I would like to comment on the Grand View Travel Management Plan Environmental Assessment on behalf of the San Diego Off-Road Coalition. Some of our members travel to Idaho to ride these routes and we are quite disturbed by the massive trail closures proposed in this plan.

The plan talks about soil erosion as a justification for closing routes and uses the K factor of soil as a determining factor. While K factor is an important part, it is not the entire story for soil erosion. The Universal Soil Loss Equation predicts the average annual soil loss “A” per unit area. The equation is A = R x K x L x S x C x P. The plan area has an average rainfall of 11.5″. This is so little that, together with the other factors, means that erosion is minor. To use K factor as a justification for closing routes is unjustified. The BLM will need to show the complete Universal Soil Loss Equation for each part of each route closed by this. Why is this even a factor? Please explain. Many of the trails in the TMA are narrow sandy water channels. When it rains enough for the water to flow, the sand will move downstream, whether or not dirt bikes have been through there. Dirt bike use in these channels will have no effect on K factor of soil and should not be used as a justification to close routes. We look at the Grand Canyon with awe, yet we forget it was created by erosion. So what if a few dirt bikes cause a little erosion?

In the background section of the EA, it mentions: “In Owyhee County, Idaho, alone, OHV registration increased 258% between 1998 and 2014.” So, with a large increase in OHV registrations near the management area, the BLM find it necessary to close a large percentage of routes? The BLM should be looking at ways to increase the number of routes and mileage to accommodate the influx of users, not restrict them. The best way to reduce impacts to routes is to increase the number and length of routes, not reduce them. On the topic of increased users, reducing access will have the effect of increasing environmental impacts as well as reducing safety. The BLM needs to not close these routes, but instead work to designate more new routes.

If voting for an alternative is useful, we vote for alternative “A”, as it has the most trail mileage. While that may not be useful, the BLM must create another alternative that has much more route mileage. With more users and fewer routes, the impacts on open routes may become unacceptable, resulting in more closures. This circle of action may result in all routes being closed. This does not reflect the multiple use mandate at all and must be redesigned. The BLM must reverse this closure process and manage the routes currently there, as well as open new routes.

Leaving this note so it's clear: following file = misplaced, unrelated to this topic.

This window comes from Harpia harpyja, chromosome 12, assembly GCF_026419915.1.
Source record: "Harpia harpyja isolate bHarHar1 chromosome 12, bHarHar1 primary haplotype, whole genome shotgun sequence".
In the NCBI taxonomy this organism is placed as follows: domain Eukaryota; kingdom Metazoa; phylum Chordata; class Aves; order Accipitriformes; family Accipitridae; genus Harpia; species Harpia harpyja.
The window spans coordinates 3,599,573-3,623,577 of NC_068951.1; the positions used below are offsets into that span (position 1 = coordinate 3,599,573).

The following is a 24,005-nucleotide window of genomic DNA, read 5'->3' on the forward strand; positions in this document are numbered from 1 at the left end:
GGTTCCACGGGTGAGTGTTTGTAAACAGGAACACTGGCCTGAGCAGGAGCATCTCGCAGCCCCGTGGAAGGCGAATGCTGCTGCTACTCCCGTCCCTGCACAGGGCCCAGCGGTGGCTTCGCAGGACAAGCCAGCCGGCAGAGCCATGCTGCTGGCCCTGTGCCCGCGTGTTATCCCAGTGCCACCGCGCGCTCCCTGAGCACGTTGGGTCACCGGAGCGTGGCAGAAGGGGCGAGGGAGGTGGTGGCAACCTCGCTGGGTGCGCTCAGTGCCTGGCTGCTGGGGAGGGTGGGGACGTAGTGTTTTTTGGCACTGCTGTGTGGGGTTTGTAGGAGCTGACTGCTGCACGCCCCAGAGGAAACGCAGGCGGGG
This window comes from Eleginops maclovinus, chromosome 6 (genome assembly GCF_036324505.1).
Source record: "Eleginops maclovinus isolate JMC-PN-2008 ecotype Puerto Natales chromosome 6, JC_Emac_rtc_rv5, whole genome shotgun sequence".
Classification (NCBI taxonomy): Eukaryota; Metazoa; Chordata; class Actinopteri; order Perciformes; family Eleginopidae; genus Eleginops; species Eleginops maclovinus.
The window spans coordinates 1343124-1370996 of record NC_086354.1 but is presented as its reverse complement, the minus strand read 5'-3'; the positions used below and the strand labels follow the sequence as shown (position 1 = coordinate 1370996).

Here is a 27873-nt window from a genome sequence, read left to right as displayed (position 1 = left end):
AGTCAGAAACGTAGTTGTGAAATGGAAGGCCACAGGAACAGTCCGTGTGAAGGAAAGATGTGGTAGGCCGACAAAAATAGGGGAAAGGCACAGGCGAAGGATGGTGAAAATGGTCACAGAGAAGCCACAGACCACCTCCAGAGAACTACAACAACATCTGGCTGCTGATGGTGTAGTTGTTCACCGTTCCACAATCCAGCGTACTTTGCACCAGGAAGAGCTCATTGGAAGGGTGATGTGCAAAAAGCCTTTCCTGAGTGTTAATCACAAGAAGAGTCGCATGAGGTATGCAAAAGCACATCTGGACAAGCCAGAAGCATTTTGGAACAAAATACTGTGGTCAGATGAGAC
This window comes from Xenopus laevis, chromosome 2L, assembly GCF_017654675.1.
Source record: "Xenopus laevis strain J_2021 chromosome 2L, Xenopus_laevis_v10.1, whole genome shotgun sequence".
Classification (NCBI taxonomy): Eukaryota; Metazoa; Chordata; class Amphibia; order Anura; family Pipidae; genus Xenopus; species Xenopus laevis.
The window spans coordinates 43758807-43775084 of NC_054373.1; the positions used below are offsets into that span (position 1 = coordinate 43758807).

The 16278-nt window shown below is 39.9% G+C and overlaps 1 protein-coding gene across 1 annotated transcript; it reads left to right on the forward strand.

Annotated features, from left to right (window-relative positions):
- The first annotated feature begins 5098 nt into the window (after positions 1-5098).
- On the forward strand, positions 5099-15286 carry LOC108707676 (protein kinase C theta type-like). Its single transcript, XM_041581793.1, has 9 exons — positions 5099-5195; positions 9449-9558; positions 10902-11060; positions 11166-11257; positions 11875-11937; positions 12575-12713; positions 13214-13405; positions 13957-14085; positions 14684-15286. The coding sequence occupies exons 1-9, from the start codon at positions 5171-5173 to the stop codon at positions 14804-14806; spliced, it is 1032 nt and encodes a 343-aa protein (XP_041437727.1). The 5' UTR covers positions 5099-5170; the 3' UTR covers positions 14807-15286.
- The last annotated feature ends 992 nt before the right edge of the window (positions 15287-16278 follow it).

Special status species is an interesting excuse to close routes. Special status species are not threatened or endangered and should not be used as an excuse to close routes. The Endangered Species Act has lists of threatened and endangered species. The plan and alternatives must list what threatened or endangered species are causing what routes to be closed. Evidence of the routes(s) causing direct harm to listed species must be cited in the alternatives. Species noted as “special status” have no legal justification and should not be used to justify closing of any routes. All alternatives must be reconfigured to remove special status species from justifying route closures.

From page 45 of the plan: “The effects of route density on wildlife vary by species; however, areas with route density greater than 2.0 mi/mi2 exceed thresholds for many terrestrial wildlife species (Trombulak and Frissell 2000; Wisdom et al. 2004) and 1.0 mi/mi2 has been determined to be the maximum threshold for a naturally functioning landscape containing sustained populations of large mammals (Forman and Hersperger 1996).” The plan cites (Forman and Hersperger 1996) as justifying the goal to have at maximum 1 mile of route per square mile of land. What the plan does not get right is that study looks at PAVED highways, while the plan is looking at DIRT singletrack trails usually one foot wide in the TMA. So the fact that the BLM is using a study that looks at paved highways to justify route density in the travel management area is wrong. The alternatives must be rewritten to remove this justification.

Alternative D is by far the second-best alternative, but it grossly ignores the need for routes for recreation. None of the alternatives (other than A) are adequate and should be redrawn to account for the above comments. Using Forman and Hersperger 1996 to justify closing routes was a crime and should be litigated out of your office. Using K Factor without completing the Universal Soil Loss Equation for each route and showing on the EA is unprofessional. Proposing to close a high percentage of routes while stating that OHV registrations are way up is grossly inconsistent with the facts as well as the BLM’s multiple use mandate. BLM, please reformulate the alternatives using good science and showing your work. These alternatives are unfair to off-highway vehicle users and have been created in an unprofessional manner.